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Paper Heart crumples between reel vs. real love 

A partly real, partly staged documentary about a search for love

Charlyne Yi certainly looks lovable. In her glasses and hoodie, she has a youthful androgyny. The musician/actress has an infectious laugh and clearly maintains a playful approach to life and showbiz. You may remember the actress/musician from a small role as a giggly stoned girlfriend of one of Seth Rogen’s housemates in Knocked Up. Yi takes center stage in Paper Heart, a partly real, partly staged documentary about her search for the meaning of love. She approaches romance from an outsider's point of view, claiming she’ll never fall in love.

Yi and her documentary crew criss-cross the country interviewing different kinds of people about the nature of love, including a romance novelist, a Las Vegas wedding chapel Elvis, a psychic, Atlanta children on a playground, and a chemist who speaks about the emotion's physiological aspects. She also asks couples and single people to recount their own love stories, from acts of gallantry to near-death experiences, which Yi re-creates using cardboard puppets. These Science of Sleep-esque puppet shows could have been Paper Heart’s most cloying moments, but actually prove to be the film’s sweetest and most satisfying scenes.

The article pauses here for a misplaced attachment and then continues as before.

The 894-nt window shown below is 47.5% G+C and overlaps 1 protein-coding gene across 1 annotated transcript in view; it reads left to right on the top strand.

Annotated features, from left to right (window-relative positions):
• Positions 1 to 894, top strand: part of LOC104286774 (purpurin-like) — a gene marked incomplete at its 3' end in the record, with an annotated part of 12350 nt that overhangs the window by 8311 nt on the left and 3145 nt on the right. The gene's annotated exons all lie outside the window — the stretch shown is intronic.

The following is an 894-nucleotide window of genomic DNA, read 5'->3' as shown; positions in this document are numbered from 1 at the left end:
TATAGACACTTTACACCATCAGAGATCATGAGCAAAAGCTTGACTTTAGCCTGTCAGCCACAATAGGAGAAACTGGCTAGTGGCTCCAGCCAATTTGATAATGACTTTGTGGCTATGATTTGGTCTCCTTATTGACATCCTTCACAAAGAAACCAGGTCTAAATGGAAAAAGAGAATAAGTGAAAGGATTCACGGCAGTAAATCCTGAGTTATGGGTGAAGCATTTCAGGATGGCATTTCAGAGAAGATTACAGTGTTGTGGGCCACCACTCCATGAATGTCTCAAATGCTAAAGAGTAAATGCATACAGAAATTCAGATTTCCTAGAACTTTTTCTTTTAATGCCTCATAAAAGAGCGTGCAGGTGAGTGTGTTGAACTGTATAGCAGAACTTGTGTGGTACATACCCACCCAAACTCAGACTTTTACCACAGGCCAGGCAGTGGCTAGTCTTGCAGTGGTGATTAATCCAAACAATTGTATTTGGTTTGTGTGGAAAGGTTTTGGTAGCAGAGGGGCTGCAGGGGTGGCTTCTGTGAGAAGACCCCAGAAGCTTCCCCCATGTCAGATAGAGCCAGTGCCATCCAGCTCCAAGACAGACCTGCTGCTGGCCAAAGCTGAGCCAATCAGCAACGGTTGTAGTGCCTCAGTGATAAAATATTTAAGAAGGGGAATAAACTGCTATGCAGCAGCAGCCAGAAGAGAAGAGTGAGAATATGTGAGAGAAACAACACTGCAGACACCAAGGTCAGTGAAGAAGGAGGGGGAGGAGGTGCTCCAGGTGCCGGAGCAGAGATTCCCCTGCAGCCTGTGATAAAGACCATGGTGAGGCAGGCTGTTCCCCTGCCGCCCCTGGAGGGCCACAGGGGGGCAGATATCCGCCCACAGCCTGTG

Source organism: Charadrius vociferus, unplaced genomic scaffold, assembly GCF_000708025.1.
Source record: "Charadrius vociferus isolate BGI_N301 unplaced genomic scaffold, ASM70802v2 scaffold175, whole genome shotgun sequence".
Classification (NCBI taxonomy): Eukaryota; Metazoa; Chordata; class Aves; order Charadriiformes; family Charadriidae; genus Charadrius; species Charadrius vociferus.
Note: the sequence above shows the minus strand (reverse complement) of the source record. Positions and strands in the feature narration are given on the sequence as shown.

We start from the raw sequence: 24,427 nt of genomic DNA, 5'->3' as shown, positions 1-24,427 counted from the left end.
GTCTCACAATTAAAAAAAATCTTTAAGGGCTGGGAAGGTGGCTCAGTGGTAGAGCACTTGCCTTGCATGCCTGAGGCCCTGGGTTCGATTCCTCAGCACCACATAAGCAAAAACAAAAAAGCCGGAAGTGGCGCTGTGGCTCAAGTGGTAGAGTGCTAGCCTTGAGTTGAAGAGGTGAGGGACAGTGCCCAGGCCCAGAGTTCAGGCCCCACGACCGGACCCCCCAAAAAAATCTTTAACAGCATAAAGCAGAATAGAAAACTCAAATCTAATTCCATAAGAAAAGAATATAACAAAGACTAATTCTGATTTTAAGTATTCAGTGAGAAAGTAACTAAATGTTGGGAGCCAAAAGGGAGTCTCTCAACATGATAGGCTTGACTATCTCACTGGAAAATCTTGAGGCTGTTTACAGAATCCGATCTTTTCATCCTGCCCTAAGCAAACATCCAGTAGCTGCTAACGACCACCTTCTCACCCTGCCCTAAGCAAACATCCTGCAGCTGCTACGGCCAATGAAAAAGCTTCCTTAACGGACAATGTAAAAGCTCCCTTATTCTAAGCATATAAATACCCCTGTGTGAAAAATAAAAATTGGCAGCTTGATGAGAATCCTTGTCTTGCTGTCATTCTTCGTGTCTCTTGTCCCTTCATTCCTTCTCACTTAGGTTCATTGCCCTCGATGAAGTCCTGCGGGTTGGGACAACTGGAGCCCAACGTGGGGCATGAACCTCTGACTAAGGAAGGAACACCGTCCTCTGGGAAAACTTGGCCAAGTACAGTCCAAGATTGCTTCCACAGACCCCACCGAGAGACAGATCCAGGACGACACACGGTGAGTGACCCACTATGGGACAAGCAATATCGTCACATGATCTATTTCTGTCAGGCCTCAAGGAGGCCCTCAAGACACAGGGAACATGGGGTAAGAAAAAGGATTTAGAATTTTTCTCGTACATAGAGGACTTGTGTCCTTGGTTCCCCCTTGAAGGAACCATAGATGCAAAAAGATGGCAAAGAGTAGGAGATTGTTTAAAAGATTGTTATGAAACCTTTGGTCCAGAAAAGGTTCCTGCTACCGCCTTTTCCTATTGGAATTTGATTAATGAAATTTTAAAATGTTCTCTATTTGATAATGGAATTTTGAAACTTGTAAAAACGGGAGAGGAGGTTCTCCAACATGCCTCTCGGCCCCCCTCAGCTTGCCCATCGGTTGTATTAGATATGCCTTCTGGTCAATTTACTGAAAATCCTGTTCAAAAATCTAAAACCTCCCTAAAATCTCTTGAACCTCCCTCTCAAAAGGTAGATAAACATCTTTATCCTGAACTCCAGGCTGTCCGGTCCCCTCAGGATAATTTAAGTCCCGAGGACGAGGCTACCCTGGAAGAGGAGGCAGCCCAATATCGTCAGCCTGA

Between her travels, Yi meets successful young actor Michael Cera at a party. They begin texting, playing guitar together, and then casually dating. Her collaborators decide to make the budding relationship part of the documentary, which threatens to alienate the couple. In real life, Cera and Yi were together for years before recently splitting up. They’re a charming pair, but it’s hard to tell if their occasional awkwardness is a real side effect of dating on camera, or just a sign of re-created encounters.

Authenticity issues undermine Paper Heart’s premise. The documentary’s director, Nicholas Jasenovec, is played by an actor (Jake M. Johnson) — how lame is that? It’s fun to see nice-guy actor Michael Cera get a little testy, but given that Paper Heart’s central conflict is probably staged, you have to question other aspects of the film. When Yi writes and sings a song for Cera called “You Smell Like Christmas,” she reveals a lot about her personality. One also wonders, though, if she truly feels like she lacks the capacity for romantic love, and if not, why the film spends so little time digging into her emotional history. She’s clearly a unique, highly creative person, but you end up wishing you’d watched Charlyne Yi’s stage show rather than her mockumentary valentine.

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